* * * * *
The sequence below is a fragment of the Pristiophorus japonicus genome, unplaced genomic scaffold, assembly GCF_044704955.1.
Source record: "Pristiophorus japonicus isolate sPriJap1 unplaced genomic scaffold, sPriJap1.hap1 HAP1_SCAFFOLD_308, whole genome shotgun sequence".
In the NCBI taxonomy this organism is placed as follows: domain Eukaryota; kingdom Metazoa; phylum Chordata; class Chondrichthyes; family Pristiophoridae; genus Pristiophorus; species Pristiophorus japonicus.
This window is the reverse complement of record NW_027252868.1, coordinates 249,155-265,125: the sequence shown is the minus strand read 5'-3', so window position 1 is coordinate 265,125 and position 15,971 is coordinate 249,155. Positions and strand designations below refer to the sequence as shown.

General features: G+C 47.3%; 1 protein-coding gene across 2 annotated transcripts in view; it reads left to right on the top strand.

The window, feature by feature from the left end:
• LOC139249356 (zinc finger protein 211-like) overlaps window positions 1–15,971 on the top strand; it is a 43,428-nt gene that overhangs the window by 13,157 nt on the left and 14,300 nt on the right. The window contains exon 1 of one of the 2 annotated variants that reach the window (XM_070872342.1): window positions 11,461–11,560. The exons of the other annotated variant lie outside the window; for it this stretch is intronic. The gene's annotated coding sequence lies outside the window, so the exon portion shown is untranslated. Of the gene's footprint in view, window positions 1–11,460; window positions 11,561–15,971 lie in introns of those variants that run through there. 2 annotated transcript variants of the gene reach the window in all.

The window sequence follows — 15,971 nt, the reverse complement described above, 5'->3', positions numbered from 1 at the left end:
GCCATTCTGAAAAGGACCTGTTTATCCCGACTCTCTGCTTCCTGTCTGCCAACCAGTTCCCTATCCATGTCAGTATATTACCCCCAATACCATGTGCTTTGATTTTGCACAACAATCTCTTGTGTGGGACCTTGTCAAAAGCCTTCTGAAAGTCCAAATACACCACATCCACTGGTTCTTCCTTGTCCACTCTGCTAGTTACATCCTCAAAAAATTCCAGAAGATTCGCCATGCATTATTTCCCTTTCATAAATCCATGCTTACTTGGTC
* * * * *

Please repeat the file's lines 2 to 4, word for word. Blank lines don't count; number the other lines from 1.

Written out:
Source record: "Pristiophorus japonicus isolate sPriJap1 unplaced genomic scaffold, sPriJap1.hap1 HAP1_SCAFFOLD_308, whole genome shotgun sequence".
In the NCBI taxonomy this organism is placed as follows: domain Eukaryota; kingdom Metazoa; phylum Chordata; class Chondrichthyes; family Pristiophoridae; genus Pristiophorus; species Pristiophorus japonicus.
This window is the reverse complement of record NW_027252868.1, coordinates 249,155-265,125: the sequence shown is the minus strand read 5'-3', so window position 1 is coordinate 265,125 and position 15,971 is coordinate 249,155. Positions and strand designations below refer to the sequence as shown.